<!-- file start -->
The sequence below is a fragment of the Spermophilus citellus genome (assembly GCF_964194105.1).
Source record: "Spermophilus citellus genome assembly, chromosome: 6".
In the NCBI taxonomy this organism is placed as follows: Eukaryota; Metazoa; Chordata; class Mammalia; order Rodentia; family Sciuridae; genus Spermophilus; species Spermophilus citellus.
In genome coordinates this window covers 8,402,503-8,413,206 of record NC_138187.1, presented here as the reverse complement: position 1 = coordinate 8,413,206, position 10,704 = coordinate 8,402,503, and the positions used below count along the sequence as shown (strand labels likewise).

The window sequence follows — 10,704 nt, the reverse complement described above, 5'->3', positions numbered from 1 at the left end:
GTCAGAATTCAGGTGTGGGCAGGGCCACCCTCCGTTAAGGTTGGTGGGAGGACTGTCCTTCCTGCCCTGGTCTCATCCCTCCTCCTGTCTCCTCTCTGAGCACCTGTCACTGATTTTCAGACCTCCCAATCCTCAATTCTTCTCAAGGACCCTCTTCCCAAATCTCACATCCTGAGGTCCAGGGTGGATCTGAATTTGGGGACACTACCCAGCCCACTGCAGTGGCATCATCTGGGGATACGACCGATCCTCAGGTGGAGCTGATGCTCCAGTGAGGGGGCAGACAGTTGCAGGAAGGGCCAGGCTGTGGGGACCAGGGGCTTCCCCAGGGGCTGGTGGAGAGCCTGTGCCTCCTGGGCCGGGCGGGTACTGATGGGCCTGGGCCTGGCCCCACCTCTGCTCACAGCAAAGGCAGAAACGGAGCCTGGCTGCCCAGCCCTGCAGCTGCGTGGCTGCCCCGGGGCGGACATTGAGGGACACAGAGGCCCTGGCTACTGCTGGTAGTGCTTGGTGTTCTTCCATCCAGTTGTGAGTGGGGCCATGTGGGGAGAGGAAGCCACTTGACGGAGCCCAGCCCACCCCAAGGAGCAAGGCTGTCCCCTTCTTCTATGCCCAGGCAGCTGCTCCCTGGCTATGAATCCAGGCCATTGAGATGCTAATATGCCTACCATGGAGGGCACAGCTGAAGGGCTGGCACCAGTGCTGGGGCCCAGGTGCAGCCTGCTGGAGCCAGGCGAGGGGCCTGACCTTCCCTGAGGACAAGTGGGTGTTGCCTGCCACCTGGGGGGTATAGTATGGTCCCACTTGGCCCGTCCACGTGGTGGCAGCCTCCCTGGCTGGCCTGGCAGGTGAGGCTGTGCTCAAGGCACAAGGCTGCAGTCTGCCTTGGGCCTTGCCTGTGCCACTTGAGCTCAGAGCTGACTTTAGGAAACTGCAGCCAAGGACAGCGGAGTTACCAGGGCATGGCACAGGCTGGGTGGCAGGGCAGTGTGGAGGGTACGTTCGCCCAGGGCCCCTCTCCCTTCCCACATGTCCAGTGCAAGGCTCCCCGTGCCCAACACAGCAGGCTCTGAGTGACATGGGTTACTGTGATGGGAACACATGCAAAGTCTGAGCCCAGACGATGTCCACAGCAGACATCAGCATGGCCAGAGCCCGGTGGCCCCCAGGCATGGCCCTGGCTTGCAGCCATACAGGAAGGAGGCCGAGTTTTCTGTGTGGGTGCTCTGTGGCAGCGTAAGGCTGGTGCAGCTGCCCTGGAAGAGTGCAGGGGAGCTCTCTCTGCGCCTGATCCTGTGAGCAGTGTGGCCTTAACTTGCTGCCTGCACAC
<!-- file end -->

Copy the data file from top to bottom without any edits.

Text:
The sequence below is a fragment of the Spermophilus citellus genome (assembly GCF_964194105.1).
Source record: "Spermophilus citellus genome assembly, chromosome: 6".
In the NCBI taxonomy this organism is placed as follows: Eukaryota; Metazoa; Chordata; class Mammalia; order Rodentia; family Sciuridae; genus Spermophilus; species Spermophilus citellus.
In genome coordinates this window covers 8,402,503-8,413,206 of record NC_138187.1, presented here as the reverse complement: position 1 = coordinate 8,413,206, position 10,704 = coordinate 8,402,503, and the positions used below count along the sequence as shown (strand labels likewise).

The window sequence follows — 10,704 nt, the reverse complement described above, 5'->3', positions numbered from 1 at the left end:
GTCAGAATTCAGGTGTGGGCAGGGCCACCCTCCGTTAAGGTTGGTGGGAGGACTGTCCTTCCTGCCCTGGTCTCATCCCTCCTCCTGTCTCCTCTCTGAGCACCTGTCACTGATTTTCAGACCTCCCAATCCTCAATTCTTCTCAAGGACCCTCTTCCCAAATCTCACATCCTGAGGTCCAGGGTGGATCTGAATTTGGGGACACTACCCAGCCCACTGCAGTGGCATCATCTGGGGATACGACCGATCCTCAGGTGGAGCTGATGCTCCAGTGAGGGGGCAGACAGTTGCAGGAAGGGCCAGGCTGTGGGGACCAGGGGCTTCCCCAGGGGCTGGTGGAGAGCCTGTGCCTCCTGGGCCGGGCGGGTACTGATGGGCCTGGGCCTGGCCCCACCTCTGCTCACAGCAAAGGCAGAAACGGAGCCTGGCTGCCCAGCCCTGCAGCTGCGTGGCTGCCCCGGGGCGGACATTGAGGGACACAGAGGCCCTGGCTACTGCTGGTAGTGCTTGGTGTTCTTCCATCCAGTTGTGAGTGGGGCCATGTGGGGAGAGGAAGCCACTTGACGGAGCCCAGCCCACCCCAAGGAGCAAGGCTGTCCCCTTCTTCTATGCCCAGGCAGCTGCTCCCTGGCTATGAATCCAGGCCATTGAGATGCTAATATGCCTACCATGGAGGGCACAGCTGAAGGGCTGGCACCAGTGCTGGGGCCCAGGTGCAGCCTGCTGGAGCCAGGCGAGGGGCCTGACCTTCCCTGAGGACAAGTGGGTGTTGCCTGCCACCTGGGGGGTATAGTATGGTCCCACTTGGCCCGTCCACGTGGTGGCAGCCTCCCTGGCTGGCCTGGCAGGTGAGGCTGTGCTCAAGGCACAAGGCTGCAGTCTGCCTTGGGCCTTGCCTGTGCCACTTGAGCTCAGAGCTGACTTTAGGAAACTGCAGCCAAGGACAGCGGAGTTACCAGGGCATGGCACAGGCTGGGTGGCAGGGCAGTGTGGAGGGTACGTTCGCCCAGGGCCCCTCTCCCTTCCCACATGTCCAGTGCAAGGCTCCCCGTGCCCAACACAGCAGGCTCTGAGTGACATGGGTTACTGTGATGGGAACACATGCAAAGTCTGAGCCCAGACGATGTCCACAGCAGACATCAGCATGGCCAGAGCCCGGTGGCCCCCAGGCATGGCCCTGGCTTGCAGCCATACAGGAAGGAGGCCGAGTTTTCTGTGTGGGTGCTCTGTGGCAGCGTAAGGCTGGTGCAGCTGCCCTGGAAGAGTGCAGGGGAGCTCTCTCTGCGCCTGATCCTGTGAGCAGTGTGGCCTTAACTTGCTGCCTGCACAC